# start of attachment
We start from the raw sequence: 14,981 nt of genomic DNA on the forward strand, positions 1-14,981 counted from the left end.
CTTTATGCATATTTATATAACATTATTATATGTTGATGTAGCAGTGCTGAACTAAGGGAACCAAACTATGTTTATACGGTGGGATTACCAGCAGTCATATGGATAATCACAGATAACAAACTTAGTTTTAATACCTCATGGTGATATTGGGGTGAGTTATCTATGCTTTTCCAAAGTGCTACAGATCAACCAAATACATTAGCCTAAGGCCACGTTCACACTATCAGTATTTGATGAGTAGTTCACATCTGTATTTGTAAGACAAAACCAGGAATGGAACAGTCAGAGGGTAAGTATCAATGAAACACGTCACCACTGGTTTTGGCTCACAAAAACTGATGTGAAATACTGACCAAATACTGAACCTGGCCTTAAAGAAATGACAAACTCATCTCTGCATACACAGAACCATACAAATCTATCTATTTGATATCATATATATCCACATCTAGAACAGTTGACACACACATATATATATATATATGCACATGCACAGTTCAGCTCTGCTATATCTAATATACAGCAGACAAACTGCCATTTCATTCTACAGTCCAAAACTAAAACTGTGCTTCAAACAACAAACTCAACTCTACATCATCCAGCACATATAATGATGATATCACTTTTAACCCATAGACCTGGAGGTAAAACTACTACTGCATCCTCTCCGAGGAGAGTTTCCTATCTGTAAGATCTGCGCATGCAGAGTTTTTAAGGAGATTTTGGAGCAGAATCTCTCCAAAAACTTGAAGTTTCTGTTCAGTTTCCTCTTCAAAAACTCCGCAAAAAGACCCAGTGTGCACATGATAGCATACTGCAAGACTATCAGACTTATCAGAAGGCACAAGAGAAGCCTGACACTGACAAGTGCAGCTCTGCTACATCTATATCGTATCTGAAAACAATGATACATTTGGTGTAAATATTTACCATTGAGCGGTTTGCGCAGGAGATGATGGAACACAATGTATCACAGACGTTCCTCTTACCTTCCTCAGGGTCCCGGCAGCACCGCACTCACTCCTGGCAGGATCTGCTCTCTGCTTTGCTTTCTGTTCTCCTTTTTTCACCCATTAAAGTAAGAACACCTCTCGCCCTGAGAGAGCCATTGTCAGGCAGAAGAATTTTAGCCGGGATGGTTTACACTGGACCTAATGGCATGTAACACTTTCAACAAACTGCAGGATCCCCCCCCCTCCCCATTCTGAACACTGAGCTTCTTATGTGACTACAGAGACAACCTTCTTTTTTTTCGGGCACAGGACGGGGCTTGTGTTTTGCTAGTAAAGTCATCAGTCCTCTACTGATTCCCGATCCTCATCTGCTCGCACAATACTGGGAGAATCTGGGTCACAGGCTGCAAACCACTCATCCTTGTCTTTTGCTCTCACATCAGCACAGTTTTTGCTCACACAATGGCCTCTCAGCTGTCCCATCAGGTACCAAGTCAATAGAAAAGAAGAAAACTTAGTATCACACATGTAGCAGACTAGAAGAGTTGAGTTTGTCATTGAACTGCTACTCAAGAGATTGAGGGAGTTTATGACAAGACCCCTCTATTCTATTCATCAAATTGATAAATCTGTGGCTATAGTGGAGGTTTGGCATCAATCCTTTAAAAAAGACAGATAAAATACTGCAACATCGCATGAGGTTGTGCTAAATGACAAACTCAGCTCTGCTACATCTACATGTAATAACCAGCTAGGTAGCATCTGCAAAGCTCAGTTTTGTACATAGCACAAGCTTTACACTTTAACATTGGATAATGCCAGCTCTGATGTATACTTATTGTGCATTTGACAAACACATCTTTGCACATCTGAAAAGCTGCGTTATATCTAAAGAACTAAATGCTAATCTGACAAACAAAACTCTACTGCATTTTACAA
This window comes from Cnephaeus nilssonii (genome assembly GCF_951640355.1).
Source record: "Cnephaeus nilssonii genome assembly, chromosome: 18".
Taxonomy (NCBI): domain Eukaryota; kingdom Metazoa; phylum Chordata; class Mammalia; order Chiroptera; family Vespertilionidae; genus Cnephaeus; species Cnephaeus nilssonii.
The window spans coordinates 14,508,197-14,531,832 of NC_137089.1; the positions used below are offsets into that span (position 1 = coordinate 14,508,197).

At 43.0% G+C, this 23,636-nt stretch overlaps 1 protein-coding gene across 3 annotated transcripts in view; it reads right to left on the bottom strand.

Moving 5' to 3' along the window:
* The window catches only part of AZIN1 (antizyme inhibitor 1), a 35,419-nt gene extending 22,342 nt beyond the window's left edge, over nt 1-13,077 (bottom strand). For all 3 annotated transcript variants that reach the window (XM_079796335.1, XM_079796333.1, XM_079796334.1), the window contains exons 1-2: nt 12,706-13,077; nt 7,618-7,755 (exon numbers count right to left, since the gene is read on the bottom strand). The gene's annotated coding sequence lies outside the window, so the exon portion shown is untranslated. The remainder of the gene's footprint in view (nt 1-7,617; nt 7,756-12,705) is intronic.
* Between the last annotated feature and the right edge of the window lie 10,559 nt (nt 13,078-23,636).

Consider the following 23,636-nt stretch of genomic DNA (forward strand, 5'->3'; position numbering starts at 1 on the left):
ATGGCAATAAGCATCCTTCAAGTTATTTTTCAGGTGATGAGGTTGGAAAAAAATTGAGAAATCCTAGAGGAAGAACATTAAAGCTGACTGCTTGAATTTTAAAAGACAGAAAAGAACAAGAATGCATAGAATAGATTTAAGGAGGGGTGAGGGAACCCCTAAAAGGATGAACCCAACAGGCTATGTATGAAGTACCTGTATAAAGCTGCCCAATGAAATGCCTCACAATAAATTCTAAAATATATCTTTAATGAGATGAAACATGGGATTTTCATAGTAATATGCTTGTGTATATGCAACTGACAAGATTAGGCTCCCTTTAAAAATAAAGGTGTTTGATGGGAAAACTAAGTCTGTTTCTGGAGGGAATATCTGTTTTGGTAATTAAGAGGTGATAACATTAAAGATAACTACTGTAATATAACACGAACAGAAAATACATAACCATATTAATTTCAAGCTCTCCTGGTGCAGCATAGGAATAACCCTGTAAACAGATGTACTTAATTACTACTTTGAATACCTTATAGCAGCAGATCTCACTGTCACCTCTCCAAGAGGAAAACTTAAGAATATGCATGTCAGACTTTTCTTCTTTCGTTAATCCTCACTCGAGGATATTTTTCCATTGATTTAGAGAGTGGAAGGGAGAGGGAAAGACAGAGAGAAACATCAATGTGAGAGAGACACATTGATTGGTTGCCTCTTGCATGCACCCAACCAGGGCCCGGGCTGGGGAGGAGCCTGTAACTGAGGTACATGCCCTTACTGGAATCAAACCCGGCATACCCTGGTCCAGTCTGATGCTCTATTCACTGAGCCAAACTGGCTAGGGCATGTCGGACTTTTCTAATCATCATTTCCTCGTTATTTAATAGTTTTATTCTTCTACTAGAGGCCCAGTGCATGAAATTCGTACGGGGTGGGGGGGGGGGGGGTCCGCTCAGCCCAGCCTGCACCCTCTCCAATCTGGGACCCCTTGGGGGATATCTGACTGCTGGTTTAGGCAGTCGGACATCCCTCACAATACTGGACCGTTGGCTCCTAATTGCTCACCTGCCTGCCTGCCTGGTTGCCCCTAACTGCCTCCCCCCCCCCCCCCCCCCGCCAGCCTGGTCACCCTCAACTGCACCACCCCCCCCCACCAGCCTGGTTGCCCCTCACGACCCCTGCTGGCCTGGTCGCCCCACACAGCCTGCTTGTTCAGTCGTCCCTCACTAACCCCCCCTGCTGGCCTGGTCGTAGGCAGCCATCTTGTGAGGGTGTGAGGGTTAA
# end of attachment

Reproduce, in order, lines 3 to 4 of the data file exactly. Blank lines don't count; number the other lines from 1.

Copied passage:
This window comes from Cnephaeus nilssonii (genome assembly GCF_951640355.1).
Source record: "Cnephaeus nilssonii genome assembly, chromosome: 18".